New Bob Seger albums don’t show up too often (this is his second since 1995). But he’s still the same heartland warrior with the same sturdy, elastic rock & roll vision. Ride Out goes from “Detroit Made,” a tribute to Motor City automotive ingenuity steeped in Rust Belt rock and soul, to the Chicago-blues overdrive of “Hey Gypsy,” to the freedom-loving “Ride Out,” where he growls his message for our times over a tight boogie with a Southern-soul feel: “Time to disconnect from clutter/Time to hit the road.”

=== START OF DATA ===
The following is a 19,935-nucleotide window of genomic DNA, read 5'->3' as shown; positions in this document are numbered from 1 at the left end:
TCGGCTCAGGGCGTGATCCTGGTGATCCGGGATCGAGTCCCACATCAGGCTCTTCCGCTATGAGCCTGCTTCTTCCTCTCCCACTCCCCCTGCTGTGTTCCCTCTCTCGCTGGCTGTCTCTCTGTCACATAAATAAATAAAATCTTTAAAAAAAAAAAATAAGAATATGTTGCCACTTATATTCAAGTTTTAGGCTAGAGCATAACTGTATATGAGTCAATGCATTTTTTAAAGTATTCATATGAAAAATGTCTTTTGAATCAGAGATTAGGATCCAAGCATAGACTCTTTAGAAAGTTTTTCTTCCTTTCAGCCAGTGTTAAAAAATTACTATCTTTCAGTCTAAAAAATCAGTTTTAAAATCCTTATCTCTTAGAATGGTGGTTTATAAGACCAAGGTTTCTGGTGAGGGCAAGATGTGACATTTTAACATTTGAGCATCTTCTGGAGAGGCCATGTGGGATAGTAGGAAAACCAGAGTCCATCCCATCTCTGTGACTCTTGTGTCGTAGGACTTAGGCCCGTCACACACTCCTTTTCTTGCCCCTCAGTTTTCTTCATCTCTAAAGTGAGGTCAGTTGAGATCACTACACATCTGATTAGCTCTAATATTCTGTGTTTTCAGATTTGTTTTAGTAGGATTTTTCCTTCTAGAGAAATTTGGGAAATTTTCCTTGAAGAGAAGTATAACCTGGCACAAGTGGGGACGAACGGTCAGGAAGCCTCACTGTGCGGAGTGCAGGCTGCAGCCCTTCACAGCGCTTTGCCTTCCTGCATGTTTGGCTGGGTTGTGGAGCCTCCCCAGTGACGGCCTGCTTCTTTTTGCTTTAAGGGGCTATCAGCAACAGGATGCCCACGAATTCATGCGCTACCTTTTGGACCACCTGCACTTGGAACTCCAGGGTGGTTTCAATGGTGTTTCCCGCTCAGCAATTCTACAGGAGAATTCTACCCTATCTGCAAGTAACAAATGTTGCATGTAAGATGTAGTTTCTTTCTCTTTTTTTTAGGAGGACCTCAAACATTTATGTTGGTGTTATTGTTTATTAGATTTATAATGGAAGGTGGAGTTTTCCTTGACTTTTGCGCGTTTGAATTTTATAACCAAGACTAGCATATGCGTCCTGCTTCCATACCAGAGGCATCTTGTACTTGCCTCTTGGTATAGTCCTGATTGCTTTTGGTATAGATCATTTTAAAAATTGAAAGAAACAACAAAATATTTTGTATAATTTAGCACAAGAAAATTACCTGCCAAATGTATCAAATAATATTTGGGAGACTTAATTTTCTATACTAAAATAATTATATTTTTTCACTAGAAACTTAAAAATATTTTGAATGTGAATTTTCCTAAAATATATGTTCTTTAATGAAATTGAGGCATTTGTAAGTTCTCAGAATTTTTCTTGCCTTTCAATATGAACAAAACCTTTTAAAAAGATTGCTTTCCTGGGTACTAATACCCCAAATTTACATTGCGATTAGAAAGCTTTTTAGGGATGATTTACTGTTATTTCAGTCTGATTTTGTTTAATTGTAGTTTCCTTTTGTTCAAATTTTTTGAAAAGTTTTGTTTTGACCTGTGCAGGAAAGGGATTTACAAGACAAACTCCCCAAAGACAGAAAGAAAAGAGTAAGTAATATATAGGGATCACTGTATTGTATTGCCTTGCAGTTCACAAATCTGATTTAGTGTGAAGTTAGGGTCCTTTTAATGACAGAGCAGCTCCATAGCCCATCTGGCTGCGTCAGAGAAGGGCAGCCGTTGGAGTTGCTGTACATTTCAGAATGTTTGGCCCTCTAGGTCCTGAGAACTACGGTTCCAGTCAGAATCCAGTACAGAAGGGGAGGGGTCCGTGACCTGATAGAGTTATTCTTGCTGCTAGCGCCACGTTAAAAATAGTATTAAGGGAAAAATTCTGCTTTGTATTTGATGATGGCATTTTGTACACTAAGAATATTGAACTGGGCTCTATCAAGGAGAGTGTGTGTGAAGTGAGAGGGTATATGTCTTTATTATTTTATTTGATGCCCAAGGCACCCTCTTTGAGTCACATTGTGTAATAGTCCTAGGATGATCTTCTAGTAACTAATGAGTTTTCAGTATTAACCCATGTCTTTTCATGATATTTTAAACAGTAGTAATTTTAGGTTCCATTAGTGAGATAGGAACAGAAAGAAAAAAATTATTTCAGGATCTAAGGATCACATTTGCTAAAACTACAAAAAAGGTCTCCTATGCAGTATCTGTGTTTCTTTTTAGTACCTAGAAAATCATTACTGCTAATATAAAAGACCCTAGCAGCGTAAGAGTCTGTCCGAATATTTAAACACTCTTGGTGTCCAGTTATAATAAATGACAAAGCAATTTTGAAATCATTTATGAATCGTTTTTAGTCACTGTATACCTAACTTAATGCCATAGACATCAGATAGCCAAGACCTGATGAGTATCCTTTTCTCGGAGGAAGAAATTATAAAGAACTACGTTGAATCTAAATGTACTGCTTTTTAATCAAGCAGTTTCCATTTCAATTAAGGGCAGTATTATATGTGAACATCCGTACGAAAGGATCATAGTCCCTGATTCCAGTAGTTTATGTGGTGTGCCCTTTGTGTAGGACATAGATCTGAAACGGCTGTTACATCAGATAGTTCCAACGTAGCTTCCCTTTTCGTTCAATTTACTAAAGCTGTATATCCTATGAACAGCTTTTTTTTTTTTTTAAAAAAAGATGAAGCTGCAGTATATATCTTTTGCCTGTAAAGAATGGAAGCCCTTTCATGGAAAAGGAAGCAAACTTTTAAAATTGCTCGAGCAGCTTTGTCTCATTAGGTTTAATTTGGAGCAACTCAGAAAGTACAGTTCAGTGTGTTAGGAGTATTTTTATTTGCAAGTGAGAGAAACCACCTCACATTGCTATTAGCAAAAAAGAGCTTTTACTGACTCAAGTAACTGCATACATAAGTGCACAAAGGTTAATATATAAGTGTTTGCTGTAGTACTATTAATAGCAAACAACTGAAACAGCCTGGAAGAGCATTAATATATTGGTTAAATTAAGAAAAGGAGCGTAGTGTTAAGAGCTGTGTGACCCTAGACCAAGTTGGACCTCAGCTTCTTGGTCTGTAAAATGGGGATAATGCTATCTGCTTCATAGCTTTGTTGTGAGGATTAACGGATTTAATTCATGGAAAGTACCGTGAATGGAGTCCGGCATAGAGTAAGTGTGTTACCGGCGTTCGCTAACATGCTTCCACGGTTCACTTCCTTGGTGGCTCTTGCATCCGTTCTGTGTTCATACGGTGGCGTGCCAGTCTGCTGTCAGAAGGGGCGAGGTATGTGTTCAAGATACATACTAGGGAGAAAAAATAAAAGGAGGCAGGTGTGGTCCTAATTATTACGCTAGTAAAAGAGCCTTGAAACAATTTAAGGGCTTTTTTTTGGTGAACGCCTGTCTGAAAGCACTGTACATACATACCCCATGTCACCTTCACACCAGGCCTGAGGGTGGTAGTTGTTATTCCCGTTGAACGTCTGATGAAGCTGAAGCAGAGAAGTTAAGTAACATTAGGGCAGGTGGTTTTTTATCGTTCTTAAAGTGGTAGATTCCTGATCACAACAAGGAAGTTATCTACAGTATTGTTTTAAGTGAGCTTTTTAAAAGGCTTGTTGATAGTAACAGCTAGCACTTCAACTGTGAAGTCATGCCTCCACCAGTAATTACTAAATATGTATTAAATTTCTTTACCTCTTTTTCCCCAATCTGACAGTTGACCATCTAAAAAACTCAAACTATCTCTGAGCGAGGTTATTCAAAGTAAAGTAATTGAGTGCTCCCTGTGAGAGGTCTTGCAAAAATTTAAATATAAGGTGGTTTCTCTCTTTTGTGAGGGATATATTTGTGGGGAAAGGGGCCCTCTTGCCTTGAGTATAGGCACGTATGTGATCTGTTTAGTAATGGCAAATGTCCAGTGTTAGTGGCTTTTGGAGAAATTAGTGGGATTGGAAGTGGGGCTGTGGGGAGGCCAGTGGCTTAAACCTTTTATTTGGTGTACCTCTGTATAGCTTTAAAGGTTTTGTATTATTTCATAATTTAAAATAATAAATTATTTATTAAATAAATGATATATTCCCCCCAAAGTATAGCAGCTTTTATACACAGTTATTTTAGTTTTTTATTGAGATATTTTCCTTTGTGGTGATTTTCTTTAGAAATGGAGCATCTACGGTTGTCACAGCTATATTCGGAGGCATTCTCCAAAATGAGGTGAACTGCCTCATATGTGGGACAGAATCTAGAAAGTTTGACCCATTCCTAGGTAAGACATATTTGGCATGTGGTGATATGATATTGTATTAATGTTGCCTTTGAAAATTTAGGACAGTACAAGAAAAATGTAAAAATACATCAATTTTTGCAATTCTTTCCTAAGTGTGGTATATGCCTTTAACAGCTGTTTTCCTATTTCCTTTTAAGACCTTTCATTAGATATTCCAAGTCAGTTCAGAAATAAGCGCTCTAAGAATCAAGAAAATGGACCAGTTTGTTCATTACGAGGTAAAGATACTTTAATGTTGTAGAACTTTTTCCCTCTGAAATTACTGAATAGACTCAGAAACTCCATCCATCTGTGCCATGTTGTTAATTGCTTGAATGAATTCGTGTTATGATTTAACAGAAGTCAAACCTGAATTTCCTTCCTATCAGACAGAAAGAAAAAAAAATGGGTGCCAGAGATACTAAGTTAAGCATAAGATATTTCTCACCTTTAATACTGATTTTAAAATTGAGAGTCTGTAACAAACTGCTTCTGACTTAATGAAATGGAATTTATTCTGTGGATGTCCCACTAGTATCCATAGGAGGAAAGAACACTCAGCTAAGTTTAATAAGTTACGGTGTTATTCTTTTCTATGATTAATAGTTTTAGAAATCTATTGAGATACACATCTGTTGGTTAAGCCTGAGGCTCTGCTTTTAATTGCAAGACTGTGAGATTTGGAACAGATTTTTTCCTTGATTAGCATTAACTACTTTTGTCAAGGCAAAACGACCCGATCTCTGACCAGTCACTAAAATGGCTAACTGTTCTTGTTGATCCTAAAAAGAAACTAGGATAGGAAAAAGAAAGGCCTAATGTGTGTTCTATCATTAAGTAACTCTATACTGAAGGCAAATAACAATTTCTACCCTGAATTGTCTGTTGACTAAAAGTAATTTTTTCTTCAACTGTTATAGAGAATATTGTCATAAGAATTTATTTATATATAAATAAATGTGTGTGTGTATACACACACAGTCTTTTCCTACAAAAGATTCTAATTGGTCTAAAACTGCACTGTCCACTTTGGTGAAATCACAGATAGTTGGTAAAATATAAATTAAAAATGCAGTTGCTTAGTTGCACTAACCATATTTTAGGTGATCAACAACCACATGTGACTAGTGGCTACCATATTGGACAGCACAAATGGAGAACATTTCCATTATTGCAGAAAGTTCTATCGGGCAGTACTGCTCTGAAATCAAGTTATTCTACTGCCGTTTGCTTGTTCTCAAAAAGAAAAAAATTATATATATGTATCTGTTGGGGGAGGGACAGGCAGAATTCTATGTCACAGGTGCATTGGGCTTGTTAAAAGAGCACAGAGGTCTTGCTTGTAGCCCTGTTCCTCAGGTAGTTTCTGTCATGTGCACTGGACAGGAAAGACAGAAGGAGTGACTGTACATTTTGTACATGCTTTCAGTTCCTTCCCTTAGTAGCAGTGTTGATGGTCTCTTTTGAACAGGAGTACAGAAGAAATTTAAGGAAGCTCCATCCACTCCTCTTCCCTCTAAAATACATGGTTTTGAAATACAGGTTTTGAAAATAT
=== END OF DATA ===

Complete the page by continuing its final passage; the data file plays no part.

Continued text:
Seger’s leanings are rootsier these days, which fits his august Midwestern growl. He recorded in Nashville with reliable session pros, and he covers songs by alt-country artists like Steve Earle (the gun-violence parable “The Devil’s Right Hand”) and Kasey Chambers (“Adam and Eve,” where he gets biblical over fiddles, banjos and mandolins), as well as a stately take on Woody Guthrie’s “California Stars,” which was first recorded by Wilco and Billy Bragg. At 69, Seger is just as ruggedly introspective as he was in his heavy-bearded Seventies, whether on somber cuts like “All of the Roads” and “You Take Me In” or the environmental plea “It’s Your World.” On “Gates of Eden,” he evokes Bob Dylan’s 1965 classic of the same name: “The night came on like thunder/Lightning split the purple skies/My whole day had been a journey sorting through the truth and lies,” he sings. Ain’t it funny how the night moves, and scary too.